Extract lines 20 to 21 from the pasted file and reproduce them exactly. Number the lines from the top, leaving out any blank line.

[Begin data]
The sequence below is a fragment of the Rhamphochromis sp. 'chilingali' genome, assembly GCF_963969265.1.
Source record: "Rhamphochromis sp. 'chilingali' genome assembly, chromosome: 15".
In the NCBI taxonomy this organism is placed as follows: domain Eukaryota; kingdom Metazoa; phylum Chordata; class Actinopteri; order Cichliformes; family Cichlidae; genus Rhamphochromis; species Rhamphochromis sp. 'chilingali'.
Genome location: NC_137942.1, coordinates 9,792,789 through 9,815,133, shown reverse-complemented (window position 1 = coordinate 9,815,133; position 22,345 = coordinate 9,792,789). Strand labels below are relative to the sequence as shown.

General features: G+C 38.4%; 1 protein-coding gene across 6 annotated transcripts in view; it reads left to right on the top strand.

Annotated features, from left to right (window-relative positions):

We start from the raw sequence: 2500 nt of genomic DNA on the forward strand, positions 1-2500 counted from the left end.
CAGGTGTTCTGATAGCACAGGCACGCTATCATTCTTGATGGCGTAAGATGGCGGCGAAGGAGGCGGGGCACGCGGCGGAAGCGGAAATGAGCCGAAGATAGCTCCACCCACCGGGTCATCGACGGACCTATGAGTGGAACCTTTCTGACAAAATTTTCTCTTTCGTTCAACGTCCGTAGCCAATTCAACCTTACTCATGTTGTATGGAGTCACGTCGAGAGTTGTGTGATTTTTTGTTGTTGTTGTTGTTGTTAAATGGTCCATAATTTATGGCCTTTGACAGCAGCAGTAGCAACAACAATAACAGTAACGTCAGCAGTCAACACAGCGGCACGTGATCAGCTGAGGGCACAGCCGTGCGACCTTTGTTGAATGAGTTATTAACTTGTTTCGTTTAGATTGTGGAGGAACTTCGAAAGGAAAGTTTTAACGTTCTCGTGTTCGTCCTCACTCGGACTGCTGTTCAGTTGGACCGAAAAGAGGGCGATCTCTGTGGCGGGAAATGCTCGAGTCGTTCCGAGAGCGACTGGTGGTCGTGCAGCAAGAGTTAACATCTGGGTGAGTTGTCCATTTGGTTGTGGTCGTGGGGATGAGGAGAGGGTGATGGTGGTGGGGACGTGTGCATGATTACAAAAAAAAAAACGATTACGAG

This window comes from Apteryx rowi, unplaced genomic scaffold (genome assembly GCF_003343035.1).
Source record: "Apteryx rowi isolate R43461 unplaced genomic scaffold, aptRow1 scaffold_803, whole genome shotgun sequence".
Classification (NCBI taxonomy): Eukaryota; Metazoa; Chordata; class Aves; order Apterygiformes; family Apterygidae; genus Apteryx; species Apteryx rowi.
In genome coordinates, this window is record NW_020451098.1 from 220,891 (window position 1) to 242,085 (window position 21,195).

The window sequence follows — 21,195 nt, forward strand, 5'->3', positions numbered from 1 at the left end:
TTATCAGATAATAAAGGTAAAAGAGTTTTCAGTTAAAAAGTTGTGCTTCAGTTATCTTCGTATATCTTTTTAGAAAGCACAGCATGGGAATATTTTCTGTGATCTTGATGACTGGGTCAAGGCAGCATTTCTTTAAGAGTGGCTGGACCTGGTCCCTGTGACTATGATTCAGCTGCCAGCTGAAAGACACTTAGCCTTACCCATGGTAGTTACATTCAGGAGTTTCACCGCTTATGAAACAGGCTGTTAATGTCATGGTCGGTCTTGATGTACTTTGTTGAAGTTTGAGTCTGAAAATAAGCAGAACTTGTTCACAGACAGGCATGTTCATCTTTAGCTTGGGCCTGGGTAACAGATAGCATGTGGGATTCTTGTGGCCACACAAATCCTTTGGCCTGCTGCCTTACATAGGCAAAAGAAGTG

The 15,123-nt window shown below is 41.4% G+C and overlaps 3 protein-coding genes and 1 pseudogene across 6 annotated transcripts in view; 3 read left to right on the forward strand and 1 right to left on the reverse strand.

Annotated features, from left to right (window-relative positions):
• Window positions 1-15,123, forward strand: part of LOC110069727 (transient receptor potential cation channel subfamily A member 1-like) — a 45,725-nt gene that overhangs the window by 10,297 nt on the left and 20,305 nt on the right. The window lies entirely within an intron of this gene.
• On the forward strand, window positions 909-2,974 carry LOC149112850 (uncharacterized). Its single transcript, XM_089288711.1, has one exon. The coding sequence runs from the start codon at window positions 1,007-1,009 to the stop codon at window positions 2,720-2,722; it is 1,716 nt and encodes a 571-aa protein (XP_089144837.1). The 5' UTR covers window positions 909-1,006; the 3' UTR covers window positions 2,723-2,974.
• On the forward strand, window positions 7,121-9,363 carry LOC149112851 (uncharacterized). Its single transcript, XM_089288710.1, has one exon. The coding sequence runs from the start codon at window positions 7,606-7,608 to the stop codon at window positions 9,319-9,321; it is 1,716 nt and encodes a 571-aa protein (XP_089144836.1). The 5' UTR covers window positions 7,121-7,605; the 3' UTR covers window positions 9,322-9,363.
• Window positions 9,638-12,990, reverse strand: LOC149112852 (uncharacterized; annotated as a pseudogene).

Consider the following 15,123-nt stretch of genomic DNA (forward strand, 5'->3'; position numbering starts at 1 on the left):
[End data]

• Window positions 9,638-12,990, reverse strand: LOC149112852 (uncharacterized; annotated as a pseudogene).

Consider the following 15,123-nt stretch of genomic DNA (forward strand, 5'->3'; position numbering starts at 1 on the left):